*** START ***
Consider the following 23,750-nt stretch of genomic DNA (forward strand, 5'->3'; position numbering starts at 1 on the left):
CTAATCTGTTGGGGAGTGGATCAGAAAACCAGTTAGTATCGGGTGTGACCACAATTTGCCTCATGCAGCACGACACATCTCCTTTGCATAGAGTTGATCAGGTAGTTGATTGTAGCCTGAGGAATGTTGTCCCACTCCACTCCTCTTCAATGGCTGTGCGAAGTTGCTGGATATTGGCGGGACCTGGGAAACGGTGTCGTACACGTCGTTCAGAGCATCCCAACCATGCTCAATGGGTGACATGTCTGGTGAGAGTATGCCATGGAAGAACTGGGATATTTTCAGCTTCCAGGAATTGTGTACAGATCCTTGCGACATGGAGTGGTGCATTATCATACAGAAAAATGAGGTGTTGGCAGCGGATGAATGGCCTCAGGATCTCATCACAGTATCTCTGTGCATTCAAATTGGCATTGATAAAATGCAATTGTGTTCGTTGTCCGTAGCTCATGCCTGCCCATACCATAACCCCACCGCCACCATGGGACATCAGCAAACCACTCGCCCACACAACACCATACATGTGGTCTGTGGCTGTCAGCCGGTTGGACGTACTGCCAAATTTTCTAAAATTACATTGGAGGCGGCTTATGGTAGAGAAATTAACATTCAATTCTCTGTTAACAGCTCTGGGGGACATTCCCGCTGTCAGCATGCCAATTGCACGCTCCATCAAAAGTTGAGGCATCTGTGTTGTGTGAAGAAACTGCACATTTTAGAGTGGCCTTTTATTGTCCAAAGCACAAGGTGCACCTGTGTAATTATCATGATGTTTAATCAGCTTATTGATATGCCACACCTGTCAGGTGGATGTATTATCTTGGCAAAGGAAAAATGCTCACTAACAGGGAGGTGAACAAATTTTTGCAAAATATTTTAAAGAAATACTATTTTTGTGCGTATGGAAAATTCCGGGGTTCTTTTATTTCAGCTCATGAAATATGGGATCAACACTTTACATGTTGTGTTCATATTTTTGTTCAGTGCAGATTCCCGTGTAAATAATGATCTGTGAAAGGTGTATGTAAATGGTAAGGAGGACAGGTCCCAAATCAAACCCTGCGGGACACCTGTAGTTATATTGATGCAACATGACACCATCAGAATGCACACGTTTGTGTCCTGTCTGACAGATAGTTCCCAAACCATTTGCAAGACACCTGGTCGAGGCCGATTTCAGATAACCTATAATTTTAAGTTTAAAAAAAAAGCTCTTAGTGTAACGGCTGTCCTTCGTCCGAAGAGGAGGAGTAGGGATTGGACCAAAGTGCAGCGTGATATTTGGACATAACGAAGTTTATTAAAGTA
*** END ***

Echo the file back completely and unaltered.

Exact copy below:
Consider the following 23,750-nt stretch of genomic DNA (forward strand, 5'->3'; position numbering starts at 1 on the left):
CTAATCTGTTGGGGAGTGGATCAGAAAACCAGTTAGTATCGGGTGTGACCACAATTTGCCTCATGCAGCACGACACATCTCCTTTGCATAGAGTTGATCAGGTAGTTGATTGTAGCCTGAGGAATGTTGTCCCACTCCACTCCTCTTCAATGGCTGTGCGAAGTTGCTGGATATTGGCGGGACCTGGGAAACGGTGTCGTACACGTCGTTCAGAGCATCCCAACCATGCTCAATGGGTGACATGTCTGGTGAGAGTATGCCATGGAAGAACTGGGATATTTTCAGCTTCCAGGAATTGTGTACAGATCCTTGCGACATGGAGTGGTGCATTATCATACAGAAAAATGAGGTGTTGGCAGCGGATGAATGGCCTCAGGATCTCATCACAGTATCTCTGTGCATTCAAATTGGCATTGATAAAATGCAATTGTGTTCGTTGTCCGTAGCTCATGCCTGCCCATACCATAACCCCACCGCCACCATGGGACATCAGCAAACCACTCGCCCACACAACACCATACATGTGGTCTGTGGCTGTCAGCCGGTTGGACGTACTGCCAAATTTTCTAAAATTACATTGGAGGCGGCTTATGGTAGAGAAATTAACATTCAATTCTCTGTTAACAGCTCTGGGGGACATTCCCGCTGTCAGCATGCCAATTGCACGCTCCATCAAAAGTTGAGGCATCTGTGTTGTGTGAAGAAACTGCACATTTTAGAGTGGCCTTTTATTGTCCAAAGCACAAGGTGCACCTGTGTAATTATCATGATGTTTAATCAGCTTATTGATATGCCACACCTGTCAGGTGGATGTATTATCTTGGCAAAGGAAAAATGCTCACTAACAGGGAGGTGAACAAATTTTTGCAAAATATTTTAAAGAAATACTATTTTTGTGCGTATGGAAAATTCCGGGGTTCTTTTATTTCAGCTCATGAAATATGGGATCAACACTTTACATGTTGTGTTCATATTTTTGTTCAGTGCAGATTCCCGTGTAAATAATGATCTGTGAAAGGTGTATGTAAATGGTAAGGAGGACAGGTCCCAAATCAAACCCTGCGGGACACCTGTAGTTATATTGATGCAACATGACACCATCAGAATGCACACGTTTGTGTCCTGTCTGACAGATAGTTCCCAAACCATTTGCAAGACACCTGGTCGAGGCCGATTTCAGATAACCTATAATTTTAAGTTTAAAAAAAAAGCTCTTAGTGTAACGGCTGTCCTTCGTCCGAAGAGGAGGAGTAGGGATTGGACCAAAGTGCAGCGTGATATTTGGACATAACGAAGTTTATTAAAGTA